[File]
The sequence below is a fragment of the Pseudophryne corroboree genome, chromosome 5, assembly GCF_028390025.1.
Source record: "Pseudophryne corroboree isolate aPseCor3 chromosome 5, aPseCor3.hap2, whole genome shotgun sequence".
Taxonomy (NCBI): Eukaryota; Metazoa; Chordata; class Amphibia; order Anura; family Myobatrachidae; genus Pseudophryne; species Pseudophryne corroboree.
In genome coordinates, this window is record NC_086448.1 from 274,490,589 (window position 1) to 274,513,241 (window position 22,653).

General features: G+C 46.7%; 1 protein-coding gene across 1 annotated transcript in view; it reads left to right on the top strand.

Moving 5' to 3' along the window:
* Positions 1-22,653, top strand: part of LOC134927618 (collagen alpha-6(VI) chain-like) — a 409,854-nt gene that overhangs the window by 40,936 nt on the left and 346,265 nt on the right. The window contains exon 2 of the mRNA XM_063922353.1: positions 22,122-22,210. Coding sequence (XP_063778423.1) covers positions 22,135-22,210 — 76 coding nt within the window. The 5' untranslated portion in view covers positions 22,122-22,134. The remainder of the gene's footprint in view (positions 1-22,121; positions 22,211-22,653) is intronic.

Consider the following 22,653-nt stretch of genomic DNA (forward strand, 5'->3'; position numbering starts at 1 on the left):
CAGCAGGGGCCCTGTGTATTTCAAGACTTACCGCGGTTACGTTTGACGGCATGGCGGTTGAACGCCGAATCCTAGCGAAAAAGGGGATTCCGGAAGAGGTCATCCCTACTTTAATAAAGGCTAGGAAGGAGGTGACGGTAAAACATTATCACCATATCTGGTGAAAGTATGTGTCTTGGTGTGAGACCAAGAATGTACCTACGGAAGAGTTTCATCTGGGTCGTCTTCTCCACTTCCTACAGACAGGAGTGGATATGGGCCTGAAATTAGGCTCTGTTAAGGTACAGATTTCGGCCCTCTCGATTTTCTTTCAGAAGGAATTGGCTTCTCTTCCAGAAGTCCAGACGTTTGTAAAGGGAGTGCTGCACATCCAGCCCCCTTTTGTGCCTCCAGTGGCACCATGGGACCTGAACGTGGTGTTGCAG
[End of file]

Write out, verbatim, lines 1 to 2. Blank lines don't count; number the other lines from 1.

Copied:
The sequence below is a fragment of the Pseudophryne corroboree genome, chromosome 5, assembly GCF_028390025.1.
Source record: "Pseudophryne corroboree isolate aPseCor3 chromosome 5, aPseCor3.hap2, whole genome shotgun sequence".